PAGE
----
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It was a great pleasure speaking with DJ Joe Gauthreaux, a New York-based DJ who travels the world doing some of the largest, gayest parties out there. On March 30, Gauthreaux will be at two places almost at once, playing first in D.C. by day and then in New York till the wee hours of the morning.

How long have you been a DJ?
Oh, longer than I’d probably care to admit. About 18 years now. I started when I was 20.

So tell me about the D.C. party.
Well, every year I do a party during Cherry Weekend. The party I do is on Saturday for my really good friend, Moody Mustafa. He’s a local photographer, and every year he throws a birthday party. It’s always this huge event during the weekend. I’ve been his DJ for almost the last 10 years now. So this is an annual event, and it’s always a lot of fun.

So it’s a huge party?
Yeah. Basically, it’s during Cherry Weekend, which is a huge circuit event in D.C.
Is that because of the cherry blossoms?
That is exactly how it was born. It was born to correspond with the cherry blossom trees, exactly. I think every city needs kind of like a hook, I guess. That’s kind of like the thing with D.C. It’s the one time each year a lot of boys come from Philly, Baltimore, some from New York.

Where is this party taking place?
It’s at Town Nightclub, 2009 8th St. NW, Washington, D.C. 20001. towndc.com

Besides this party, where else can you be found?
I usually travel around every weekend. I usually DJ in New York once every two months, and the rest of the time I’m usually traveling around either parts of the U.S. or Canada.

So you’re one of these world-traveled DJs.
Yeah. There’s nothing like the crowd in New York. That’s my personal opinion. That’s why I live here, but also Brazil. The people there, the energy, it’s just completely amazing.

You live in New York?
Yes, I live here in New York.

When you’re DJing in New York, do you have a particular place where you have residency?
Viva at Stage 48, 605 W 48th St., New York, NY 10019.

When is the next time that you will be there?
Actually, there the same night. The party in D.C. ends at 7 p.m., and Viva doesn’t start till 1 a.m. in New York. That all happened by accident. This is also the same night of Viva’s two-year anniversary. It just so happened they both collided at the same weekend. Because the D.C. party is during the day, it allowed me to do both.

The party in D.C., when does it begin?
It starts at 1 p.m. Saturday afternoon, until 7 p.m.

It has a big following, I’m guessing.
Yeah. Cherry weekend has a whole weekend of events. There’s a party Friday night, a main party Saturday night, an after party, a Sunday party. It’s basically like this real big circuit thing.

What’s your favorite thing about being a DJ?
The main thing I loved before was the whole crowd, the interaction, playing music and seeing the crowd respond—knowing that for that one moment you can make them pretty happy. That’s a pretty good rush. Now I’m making my own music, so it’s a really good platform to play my own tracks and get it out into the world. Also, it’s a lot more fulfilling now to play something that was born out of my brain and that I kind of brought into light either by myself or with a lead singer.  It’s like a whole other high.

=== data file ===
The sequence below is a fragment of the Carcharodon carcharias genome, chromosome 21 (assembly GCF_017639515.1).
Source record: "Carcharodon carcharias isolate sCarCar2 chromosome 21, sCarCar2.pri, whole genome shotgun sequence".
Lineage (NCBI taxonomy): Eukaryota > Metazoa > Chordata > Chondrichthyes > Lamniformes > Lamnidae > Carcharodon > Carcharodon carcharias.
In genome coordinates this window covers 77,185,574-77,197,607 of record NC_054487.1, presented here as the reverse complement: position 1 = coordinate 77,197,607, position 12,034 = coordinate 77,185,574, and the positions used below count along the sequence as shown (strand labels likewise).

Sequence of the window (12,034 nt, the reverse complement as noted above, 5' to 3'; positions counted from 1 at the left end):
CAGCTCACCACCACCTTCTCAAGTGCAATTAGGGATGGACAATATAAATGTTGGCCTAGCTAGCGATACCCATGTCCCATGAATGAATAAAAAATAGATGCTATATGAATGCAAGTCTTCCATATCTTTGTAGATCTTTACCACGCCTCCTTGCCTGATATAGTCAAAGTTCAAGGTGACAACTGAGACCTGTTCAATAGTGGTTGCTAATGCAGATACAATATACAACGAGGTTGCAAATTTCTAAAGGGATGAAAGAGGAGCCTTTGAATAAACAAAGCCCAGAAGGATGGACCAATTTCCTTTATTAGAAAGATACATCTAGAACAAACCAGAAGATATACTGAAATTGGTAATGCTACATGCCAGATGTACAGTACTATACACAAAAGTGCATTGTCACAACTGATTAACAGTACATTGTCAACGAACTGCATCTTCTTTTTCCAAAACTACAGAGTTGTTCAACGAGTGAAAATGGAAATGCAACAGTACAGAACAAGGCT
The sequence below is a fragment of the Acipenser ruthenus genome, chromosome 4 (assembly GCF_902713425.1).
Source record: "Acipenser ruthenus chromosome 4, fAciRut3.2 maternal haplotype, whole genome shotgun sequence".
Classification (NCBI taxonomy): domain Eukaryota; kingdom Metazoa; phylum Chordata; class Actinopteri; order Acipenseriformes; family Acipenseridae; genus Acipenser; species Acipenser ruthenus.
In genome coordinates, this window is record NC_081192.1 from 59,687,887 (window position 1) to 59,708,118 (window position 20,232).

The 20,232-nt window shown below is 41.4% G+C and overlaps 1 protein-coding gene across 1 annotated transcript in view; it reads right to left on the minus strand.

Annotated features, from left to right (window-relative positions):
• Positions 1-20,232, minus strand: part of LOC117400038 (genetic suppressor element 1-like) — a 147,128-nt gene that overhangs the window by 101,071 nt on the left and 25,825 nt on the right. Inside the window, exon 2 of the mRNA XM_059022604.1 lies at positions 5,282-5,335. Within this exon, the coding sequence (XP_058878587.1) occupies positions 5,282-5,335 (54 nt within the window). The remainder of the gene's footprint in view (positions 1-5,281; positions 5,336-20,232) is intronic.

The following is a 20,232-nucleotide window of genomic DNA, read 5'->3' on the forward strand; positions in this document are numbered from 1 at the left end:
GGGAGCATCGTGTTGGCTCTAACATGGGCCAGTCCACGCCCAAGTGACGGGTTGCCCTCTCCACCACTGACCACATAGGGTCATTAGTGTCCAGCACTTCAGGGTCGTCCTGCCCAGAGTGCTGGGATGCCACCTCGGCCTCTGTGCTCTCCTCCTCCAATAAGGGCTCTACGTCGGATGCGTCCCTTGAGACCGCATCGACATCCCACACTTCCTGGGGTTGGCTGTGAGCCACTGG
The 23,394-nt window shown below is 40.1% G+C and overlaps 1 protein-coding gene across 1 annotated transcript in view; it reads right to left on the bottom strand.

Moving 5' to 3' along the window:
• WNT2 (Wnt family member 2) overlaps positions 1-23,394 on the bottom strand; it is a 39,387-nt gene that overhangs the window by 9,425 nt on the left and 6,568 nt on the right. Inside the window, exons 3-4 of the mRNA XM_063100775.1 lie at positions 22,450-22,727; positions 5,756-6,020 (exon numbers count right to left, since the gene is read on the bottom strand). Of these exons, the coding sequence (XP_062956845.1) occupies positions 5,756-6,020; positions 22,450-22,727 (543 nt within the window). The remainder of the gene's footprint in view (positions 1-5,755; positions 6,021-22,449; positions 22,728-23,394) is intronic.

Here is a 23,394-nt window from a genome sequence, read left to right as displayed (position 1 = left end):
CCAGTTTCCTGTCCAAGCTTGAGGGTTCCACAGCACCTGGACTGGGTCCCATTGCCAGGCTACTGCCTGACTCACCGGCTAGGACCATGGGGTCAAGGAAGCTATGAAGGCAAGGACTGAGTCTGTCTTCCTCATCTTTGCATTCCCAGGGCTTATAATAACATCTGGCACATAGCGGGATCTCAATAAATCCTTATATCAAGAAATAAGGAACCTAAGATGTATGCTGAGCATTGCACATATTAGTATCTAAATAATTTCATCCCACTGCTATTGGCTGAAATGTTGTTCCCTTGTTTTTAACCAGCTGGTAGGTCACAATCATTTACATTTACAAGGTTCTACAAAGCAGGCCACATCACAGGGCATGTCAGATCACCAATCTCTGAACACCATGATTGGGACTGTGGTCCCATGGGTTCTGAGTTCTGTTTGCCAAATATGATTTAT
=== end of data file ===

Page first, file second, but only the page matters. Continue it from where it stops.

It seems as though DJs are becoming the new rock stars, replacing musical acts. Why do you think that’s happening?

I think what’s going on is that DJs nowadays are producers as well. A lot of DJs, like Calvin Harris, are making their own tracks. It’s just a natural progression of where music has gone. In the past the average consumer didn’t really know who the producer was. Nowadays, people go out to hear DJs, and they have this huge media platform and message: “Hey, we’re actually the ones producing the song.” They basically formed more of a bond between the crowd and the DJ. I don’t think you’ll ever see people not love Madonna, because people form attachments to people, but they also know people are understanding just how much work a lot of us producers do, and in turn form a better attachment to the DJ. I think that’s what’s going on a little bit.

That’s a logical answer. Do you have a type of party you prefer to play at?
It’s not that I prefer it, but mostly I play to gay parties, because I’m gay, and it’s just what I know.  It’s not that I wouldn’t play for straight people.

I just know that there is a different type of music that each type of party prefers.
Yeah, there is that of course. There doesn’t have to be a bunch of shirtless boys on the dance floor to make me happy.

Ah, that would make me happy!
Well, yeah, it does, but at the same time it makes me much happier to see people who are actually into the music than what they actually look like.

Why did you become a DJ?
Plain and simply, I just love music.

www.djjoeg.com

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Eileen Shapiro
Best selling author of "The Star Trek Medical Reference Manual", and feature celebrity correspondent for Get Out Magazine, Louder Than War, and Huffington Post contributor, I've interviewed artists from Adam Ant, Cyndi Lauper, and Annie Lennox to Jennifer Hudson, Rick Springfield, LeAnn Rimes, and thousands in between. My interviews challenge the threat of imagination....

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